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Thermaltake X1 RGB review: A great gaming all-rounder

Our Rating :
Price when reviewed : £99
inc VAT

The optional software needs work, but as a plug-and-play mech board, the X1 RGB succeeds


  • Solid build
  • Premium connectivity
  • Well-equipped


  • Unreliable software

There’s no shortage of good options if you want a mechanical keyboard and are willing to pay £100 or more. The X1 RGB adds yet another, if from an unlikely source: Thermaltake is much more prolific in the world of cases and coolers than peripherals.

Perhaps this lack of pedigree, compared to manufacturers such as Asus, Razer and Roccat, is why the X1 RGB takes a relatively conservative approach to design. Besides the RGB backlighting, it looks plain, and it’s not the sleekest of keyboards, either. Like the ROG Strix Flare, there’s a lot of empty space around the top, left and right edges, which makes the whole thing seem a little larger than it could have been, but whereas Asus’s keyboard compensates for this with its design flourishes, such as the light-up acrylic logo, the X1 RGB is content to leave things as they are. The basic black plastic finish also isn’t anywhere near as nice as the ROG Strix Flare’s part-matt, part-brushed texture.

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Thermaltake X1 RGB review: Design and Build

Still, it’s reassuringly solid, just as a mechanical keyboard should be, and its MX Speed Silver switches are brilliant. These are similar to the ROG Strix Flare’s Cherry MX Red switches, in that they’re smooth, relatively quiet linear switches with a 45N actuation force, but their actuation distance (how far you need to press down to register an input) is only 1.2mm. That’s nearly half the 2mm distance of MX Reds, which gives them an ever so slightly faster and more responsive feel. Total travel distance is shallower, too: 3.4mm to the 4mm of MX Reds.

We still generally prefer the Roccat Vulcan 120 Aimo and its proprietary Titan switches for lightning-fast responsiveness, but the X1 RGB remains a great choice for fast-paced gaming. We felt a minor improvement in typing performance as well; if you’re a particularly fast typist, the lower actuation distance will help you keep your speed up.

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Thermaltake X1 RGB review: Features

The X1 RGB is a well-equipped keyboard in general. A full set of dedicated media keys sit at the top-left corner, including a volume wheel and mute button, while on the rear there’s a USB2 pass-through port and a 3.5mm headset jack, both of which could be very handy if you keep your PC under a desk or anywhere else that could make it difficult to reach its I/O ports. In fact, the X1 RGB is up there with the best on connectivity: even the more expensive Vulcan 120 Aimo doesn’t have a USB port or any audio jacks.

A wrist rest is also included, and snaps on and off easily with the aid of magnets. It’s not padded like the Asus TUF Gaming K7’s rest, but it’s not uncomfortable, either. Being an RGB keyboard, you can customise the backlighting with your choice of 16.8 million colours, but the most impressive thing is the range of effects and lighting modes. We spent several minutes cycling through all the different variations of wavy, flashing, pulsing effects, and those were just the ones affecting the full board; it’s also possible to light up specific keys for specific game types.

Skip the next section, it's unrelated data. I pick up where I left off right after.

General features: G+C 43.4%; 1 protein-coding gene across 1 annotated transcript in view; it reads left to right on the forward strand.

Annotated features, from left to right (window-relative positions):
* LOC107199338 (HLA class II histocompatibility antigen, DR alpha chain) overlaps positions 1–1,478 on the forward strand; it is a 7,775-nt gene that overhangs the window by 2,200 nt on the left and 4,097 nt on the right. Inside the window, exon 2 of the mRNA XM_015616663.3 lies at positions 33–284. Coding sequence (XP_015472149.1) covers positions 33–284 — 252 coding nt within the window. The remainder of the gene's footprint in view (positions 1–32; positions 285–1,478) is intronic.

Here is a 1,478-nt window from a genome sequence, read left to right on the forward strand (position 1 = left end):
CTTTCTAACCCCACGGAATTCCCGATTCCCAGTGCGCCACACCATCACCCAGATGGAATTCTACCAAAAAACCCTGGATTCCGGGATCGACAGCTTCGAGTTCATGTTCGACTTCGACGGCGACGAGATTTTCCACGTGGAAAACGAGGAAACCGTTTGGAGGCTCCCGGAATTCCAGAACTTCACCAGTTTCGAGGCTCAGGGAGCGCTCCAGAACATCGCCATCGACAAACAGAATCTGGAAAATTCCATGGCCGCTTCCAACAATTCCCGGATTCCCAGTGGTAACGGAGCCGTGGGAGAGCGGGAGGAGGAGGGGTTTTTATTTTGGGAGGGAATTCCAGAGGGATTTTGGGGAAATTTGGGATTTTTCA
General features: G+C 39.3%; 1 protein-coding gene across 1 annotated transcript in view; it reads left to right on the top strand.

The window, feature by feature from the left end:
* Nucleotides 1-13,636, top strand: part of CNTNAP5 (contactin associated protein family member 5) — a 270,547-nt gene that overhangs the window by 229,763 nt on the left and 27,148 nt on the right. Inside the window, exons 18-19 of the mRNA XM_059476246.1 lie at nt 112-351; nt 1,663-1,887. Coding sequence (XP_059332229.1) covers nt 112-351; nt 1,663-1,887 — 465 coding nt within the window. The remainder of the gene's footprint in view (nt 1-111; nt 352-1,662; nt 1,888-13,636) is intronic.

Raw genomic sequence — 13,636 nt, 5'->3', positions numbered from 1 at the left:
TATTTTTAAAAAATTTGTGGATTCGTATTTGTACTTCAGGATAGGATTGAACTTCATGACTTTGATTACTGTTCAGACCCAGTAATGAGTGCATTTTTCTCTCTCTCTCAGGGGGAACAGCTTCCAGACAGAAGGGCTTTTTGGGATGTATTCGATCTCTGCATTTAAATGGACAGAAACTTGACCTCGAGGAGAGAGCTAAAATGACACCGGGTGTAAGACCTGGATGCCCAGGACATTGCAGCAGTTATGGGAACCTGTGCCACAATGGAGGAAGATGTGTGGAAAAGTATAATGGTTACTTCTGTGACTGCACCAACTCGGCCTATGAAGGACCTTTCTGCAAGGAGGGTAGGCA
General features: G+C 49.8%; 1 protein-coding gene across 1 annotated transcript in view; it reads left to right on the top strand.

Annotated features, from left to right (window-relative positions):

For instance, if you play a lot of games that primarily use the WASD keys for input (like most action and platformer games), you can choose to light these up while leaving the rest of the letter keys dark. Likewise, there’s a MOBA mode that lights up the QWER keys, which are used in games such as League of Legends and Dota 2.

Unfortunately, you’ll likely have to do all of this with the onboard controls, as the accompanying TT RGB Plus software repeatedly proved unusable. We installed the desktop client on two different PCs, and both times were met with an unclosable error message window about a fan controller not being connected. That’s perhaps explainable by neither system having any other Thermaltake hardware or software installed, but there weren’t any options for adjusting the keyboard’s lights, just to select whether or not we wanted to activate light syncing with other components. Even then, nothing we clicked would return us to the main screen, which comprised useless speed and colour controls for non-existent Thermaltake fans.

There’s also a mobile app, which is a cool idea, but this didn’t help, either; it wouldn’t detect the X1 RGB when it was plugged into a PC on the same Wi-Fi network, as per the instructions. Worse, although the options to search for devices were in English, all the dialog boxes were in Chinese.

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Thermaltake X1 RGB review: Verdict

It’s a shame the software is so unreliable, as the X1 RGB’s hardware is great all round. It has neither the striking design nor the featherlight keystroke feel of the Vulcan 120 Aimo, but it’s easily responsive enough for its main goal of gaming. It’s also cheaper than both Roccat’s keyboard and the ROG Strix Flare, which feature-wise is an even closer rival.

That said, the latter isn’t a poor-value choice in comparison. It shares almost all of the X1 RGB’s best bits, from dedicated media controls to massively varied lighting options, while offering a nicer finish and build quality. Speed Silver switches don’t make the ROG Strix Flare’s MX Reds obsolete, either; if anything, they might be better for those who prefer deeper key travel.

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